Health Officials Sound Alarm: ‘Aspartame’ Now a Potential Silent Killer

Health Officials Sound Alarm: 'Aspartame' Now a Potential Silent Killer

( – According to health regulators, “limited evidence” suggests consuming aspartame, one of the most popular artificial sweeteners in the world, increases the risk of developing cancer.

Despite citing “limited evidence for cancer in humans (specifically, for hepatocellular carcinoma, a type of liver cancer),” the International Agency for Research on Cancer (IARC), the cancer research arm of the World Health Organization (WHO), classified aspartame as “possibly carcinogenic” in documents made public on Thursday.

The recommended daily consumption for consumers at current levels was reaffirmed at the same time by the Joint Expert Committee on Food Additives (JECFA), composed of experts from the Food and Agriculture Organization and the WHO.

Kevin Keane, interim president and Chief Executive Officer of American Beverage, called this “another strong testament to aspartame’s safety.”

The health effects of consuming aspartame, which is present in a wide range of products, including Coca-Cola diet sodas, sugar-free Ricola cough drops, and some sugar-free Extra chewing gum products, were examined by the IARC and JECFA in separate but complementary reports released on Thursday.

The JECFA analyzed the permissible daily consumption and dietary exposure to aspartame, while the IARC assessed the artificial sweetener’s potential to cause cancer.

The IARC investigated aspartame for the first time, and the JECFA did so three times.

According to the IARC and JECFA publications, “both evaluations noted limitations in the available evidence for cancer (and other health effects) after reviewing the scientific literature.”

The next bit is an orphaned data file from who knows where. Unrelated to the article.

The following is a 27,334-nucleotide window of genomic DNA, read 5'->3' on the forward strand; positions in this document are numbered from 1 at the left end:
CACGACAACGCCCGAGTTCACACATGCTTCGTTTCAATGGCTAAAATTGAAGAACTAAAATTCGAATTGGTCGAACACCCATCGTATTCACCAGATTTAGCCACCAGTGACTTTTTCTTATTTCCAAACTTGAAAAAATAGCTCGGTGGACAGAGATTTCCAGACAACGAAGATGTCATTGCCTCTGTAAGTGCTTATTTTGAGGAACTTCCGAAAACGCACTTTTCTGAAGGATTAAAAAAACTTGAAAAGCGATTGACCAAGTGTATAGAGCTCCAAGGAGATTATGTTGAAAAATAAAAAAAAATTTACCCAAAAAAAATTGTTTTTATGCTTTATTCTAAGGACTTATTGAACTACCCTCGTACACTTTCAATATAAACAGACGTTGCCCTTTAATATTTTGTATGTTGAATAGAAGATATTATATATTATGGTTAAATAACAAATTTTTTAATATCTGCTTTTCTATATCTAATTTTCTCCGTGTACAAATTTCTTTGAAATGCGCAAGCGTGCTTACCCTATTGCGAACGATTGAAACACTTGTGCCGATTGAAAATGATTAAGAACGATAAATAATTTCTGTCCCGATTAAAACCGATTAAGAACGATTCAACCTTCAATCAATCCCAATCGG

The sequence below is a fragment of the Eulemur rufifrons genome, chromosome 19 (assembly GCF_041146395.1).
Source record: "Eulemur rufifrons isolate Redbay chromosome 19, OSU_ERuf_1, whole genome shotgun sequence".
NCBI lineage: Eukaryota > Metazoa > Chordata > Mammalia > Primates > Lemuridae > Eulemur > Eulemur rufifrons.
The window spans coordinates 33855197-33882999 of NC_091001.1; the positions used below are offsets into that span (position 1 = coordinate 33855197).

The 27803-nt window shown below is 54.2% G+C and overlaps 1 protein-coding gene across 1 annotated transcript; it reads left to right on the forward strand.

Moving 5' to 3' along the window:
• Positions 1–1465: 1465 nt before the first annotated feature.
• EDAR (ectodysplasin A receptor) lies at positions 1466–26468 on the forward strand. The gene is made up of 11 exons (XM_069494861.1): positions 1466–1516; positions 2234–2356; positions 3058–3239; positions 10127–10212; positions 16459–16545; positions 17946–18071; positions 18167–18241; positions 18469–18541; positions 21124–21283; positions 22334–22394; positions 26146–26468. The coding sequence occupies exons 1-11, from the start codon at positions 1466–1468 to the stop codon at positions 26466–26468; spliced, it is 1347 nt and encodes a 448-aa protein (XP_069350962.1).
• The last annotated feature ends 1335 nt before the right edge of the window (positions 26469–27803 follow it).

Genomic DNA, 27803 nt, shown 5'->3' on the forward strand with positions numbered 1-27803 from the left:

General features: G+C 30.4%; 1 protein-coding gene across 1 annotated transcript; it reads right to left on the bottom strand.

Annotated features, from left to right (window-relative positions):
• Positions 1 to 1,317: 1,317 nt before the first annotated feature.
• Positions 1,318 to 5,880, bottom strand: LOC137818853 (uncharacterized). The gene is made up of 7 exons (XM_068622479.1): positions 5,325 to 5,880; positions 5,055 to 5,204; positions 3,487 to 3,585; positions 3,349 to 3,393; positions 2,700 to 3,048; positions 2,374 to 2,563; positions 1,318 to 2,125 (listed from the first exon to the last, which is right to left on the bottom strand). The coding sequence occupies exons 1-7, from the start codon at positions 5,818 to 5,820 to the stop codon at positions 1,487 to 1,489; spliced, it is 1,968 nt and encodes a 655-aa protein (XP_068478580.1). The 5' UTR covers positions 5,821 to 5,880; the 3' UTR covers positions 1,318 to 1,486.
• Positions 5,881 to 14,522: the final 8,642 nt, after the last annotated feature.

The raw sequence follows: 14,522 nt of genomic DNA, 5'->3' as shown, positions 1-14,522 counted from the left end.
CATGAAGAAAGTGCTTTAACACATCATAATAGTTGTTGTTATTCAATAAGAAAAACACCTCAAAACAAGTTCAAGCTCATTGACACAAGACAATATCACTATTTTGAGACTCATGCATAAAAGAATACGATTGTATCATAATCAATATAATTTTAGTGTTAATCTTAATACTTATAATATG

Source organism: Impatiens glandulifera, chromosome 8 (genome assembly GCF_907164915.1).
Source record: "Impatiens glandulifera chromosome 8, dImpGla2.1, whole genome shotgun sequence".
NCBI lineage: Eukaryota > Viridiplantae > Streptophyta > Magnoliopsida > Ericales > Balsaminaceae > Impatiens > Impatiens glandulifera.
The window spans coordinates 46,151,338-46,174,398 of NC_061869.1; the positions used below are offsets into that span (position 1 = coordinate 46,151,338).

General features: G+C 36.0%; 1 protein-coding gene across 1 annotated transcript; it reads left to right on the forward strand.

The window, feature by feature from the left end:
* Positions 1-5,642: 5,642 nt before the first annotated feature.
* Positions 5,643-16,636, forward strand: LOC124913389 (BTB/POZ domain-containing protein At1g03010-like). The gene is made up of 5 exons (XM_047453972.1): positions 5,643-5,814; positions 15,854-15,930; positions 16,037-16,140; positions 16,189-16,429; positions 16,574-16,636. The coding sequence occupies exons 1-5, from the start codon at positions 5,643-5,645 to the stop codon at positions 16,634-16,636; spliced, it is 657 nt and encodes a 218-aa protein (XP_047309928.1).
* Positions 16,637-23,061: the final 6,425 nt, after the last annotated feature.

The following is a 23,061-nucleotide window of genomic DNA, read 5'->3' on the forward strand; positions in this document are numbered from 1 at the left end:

“IARC studies found drinking beverages with artificial sweeteners was a reliable indicator of aspartame exposure. The intake of artificially sweetened beverages and the risk of liver cancer, either generally or in significant subgroups of the examined populations, were positively correlated in three studies,” according to the records.

“However, chance, bias, or confounding could not be ruled out as an explanation for the positive findings,” the records stated.

According to the IARC, “there was also limited evidence for cancer in experimental animals and limited evidence related to the possible mechanisms for causing cancer.”

Following the study’s publication, the U.S. Food and Drug Administration (FDA) stated that it disagreed with the IARC’s classification of aspartame as a potential human carcinogen based on this research.

It also stated that just because the IARC lists aspartame as “possibly carcinogenic to humans” does not mean it is genuinely connected to cancer.

Aspartame was initially authorized by the FDA in 1974 for use as a tabletop sweetener and in various goods. Aspartame has since received FDA approval for various additional purposes, such as its 1996 approval as a universal sweetener.

According to the FDA’s website, aspartame, one of the most studied food additives in the human food supply, “is safe for the general population when made under good manufacturing practices and used under the approved conditions of use,” except people who have the rare genetic disorder phenylketonuria (PKU).

The FDA is still keeping an eye on the scientific literature for any updates on aspartame.

Global health professionals concur that additional research is necessary before determining whether consuming aspartame is carcinogenic.

The JECFA “concluded that the evidence of an association between aspartame consumption and cancer in humans is not convincing,” according to Dr. Moez Sanaa, head of the WHO’s Standards and Scientific Advice on Food and Nutrition Unit, “but more research is required.”

Sanaa stated that the studies needed to be better and advised that they include repeated dietary questionnaires and prolonged follow-up in existing cohorts.

The director of the WHO’s Department of Nutrition and Food Safety, Dr. Francesco Branca, concurred, stating that “the assessments of aspartame have indicated that, while safety is not a major concern at the doses which are commonly used, potential effects have been described that need to be investigated by more and better studies.”

Branca emphasized the value of more research by stating that cancer is one of the significant causes of death worldwide.

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